Red tape and gold-plating restrict SMEs

Small firms’ number one bugbear, over-regulation, and Government’s propensity to extend proposed new directives are preventing businesses from growing and consequently harming the UK economy.


Small firms’ number one bugbear, over-regulation, and Government’s propensity to extend proposed new directives are preventing businesses from growing and consequently harming the UK economy.

Small firms’ number one bugbear, over-regulation, and Government’s propensity to extend proposed new directives are preventing businesses from growing and consequently harming the UK economy.

This is the view of the Federation of Small Businesses (FSB) and the Foreign Policy Centre (FPC). Together they are warning the Government that the legislative burden on small firms from red tape and extending new directive, aka gold-plating, is impeding business growth.

This follows the launch of a report examining the extent of gold-plating on regulation for UK businesses. The FSB believes that the problem of red tape and gold plating has to be addressed now before it is too late. Its report recommends that:

• The Government set up a central independent body to assess the potential burden of all new legislation
• This body to conduct improved risk assessments that focus resources on the most relevant businesses as outlined in the Hampton Review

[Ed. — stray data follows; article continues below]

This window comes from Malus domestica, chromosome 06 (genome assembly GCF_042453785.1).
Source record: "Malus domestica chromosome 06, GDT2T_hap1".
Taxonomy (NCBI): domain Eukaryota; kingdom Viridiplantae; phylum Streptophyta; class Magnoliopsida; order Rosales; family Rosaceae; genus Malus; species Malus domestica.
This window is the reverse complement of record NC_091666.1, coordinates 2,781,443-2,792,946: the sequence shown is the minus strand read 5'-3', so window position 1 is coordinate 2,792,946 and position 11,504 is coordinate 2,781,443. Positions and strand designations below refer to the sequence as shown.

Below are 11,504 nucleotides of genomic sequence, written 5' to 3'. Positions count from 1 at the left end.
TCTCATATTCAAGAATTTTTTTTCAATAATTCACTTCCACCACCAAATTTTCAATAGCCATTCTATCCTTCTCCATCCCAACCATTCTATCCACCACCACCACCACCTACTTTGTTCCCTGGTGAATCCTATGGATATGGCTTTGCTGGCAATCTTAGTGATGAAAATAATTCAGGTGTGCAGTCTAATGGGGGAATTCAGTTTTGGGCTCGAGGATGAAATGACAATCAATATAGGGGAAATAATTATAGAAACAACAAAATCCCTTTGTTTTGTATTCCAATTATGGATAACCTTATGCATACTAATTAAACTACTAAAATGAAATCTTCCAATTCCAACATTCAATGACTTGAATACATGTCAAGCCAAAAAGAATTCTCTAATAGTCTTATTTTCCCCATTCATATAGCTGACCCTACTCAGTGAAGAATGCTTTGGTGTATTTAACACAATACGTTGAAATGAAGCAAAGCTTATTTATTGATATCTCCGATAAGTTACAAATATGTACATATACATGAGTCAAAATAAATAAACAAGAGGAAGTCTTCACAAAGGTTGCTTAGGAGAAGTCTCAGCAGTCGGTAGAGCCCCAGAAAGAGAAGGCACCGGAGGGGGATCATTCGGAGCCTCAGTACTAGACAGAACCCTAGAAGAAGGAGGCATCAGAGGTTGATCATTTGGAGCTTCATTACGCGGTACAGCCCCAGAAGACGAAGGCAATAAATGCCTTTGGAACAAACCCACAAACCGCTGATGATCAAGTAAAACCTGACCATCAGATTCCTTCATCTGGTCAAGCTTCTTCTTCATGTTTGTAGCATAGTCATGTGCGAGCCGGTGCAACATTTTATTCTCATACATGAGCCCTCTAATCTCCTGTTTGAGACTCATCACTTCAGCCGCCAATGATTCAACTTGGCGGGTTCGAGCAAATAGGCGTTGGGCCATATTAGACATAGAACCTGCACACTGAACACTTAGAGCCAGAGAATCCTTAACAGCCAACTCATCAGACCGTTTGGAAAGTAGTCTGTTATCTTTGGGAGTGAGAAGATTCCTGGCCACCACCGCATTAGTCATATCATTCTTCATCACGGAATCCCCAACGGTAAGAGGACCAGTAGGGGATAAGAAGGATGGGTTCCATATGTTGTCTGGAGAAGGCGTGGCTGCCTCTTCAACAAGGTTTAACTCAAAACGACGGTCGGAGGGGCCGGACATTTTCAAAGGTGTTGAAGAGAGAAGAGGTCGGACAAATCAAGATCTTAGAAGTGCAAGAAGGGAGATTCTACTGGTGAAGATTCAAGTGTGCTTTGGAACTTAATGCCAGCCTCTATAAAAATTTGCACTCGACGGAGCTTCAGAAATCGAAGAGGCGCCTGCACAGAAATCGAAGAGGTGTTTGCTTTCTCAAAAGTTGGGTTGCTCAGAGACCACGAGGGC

• This body should be involved in the legislative process at all stages. There is a case for its representatives to attend legislative meetings at an EU level and identify potential problematic areas early in the process
• There should be retrospective Regulatory Impact Assessments (RIAs) on existing laws examining not only envisaged costs but also real costs to businesses
• Clear and unambiguous language of regulations should be a key priority for legislators as many small businesses complain about confusion around what is required from them. Jargon should be confined to the dustbin
• Once the Davidson review is published, the Government should outline a series of steps it will take to review existing legislation that has been over-implemented or gold-plated
• The Government should consider ways to support Germany in its effort to make the Better Regulation agenda an EU priority

‘If regulation is prepared carefully, with implementation and enforcement carried out proportionately, then the protections for workers or the environment can be achieved without putting the economic well-being of the country at risk,’ believes Tina Sommer, FSB EU and International Affairs Chairman. ‘That is the challenge that the Government faces and we hope to assist in meeting that challenge. Our small business members cannot afford the failure to tackle the red tape burden to continue any longer.

‘Complying with regulations costs five times as much and takes five times as long for small businesses as it does for large firms,’ she continues. ‘Our research has found that two-thirds of small firms want to grow in the next five years but half of all small businesses see excessive regulation as a serious barrier to that growth.’

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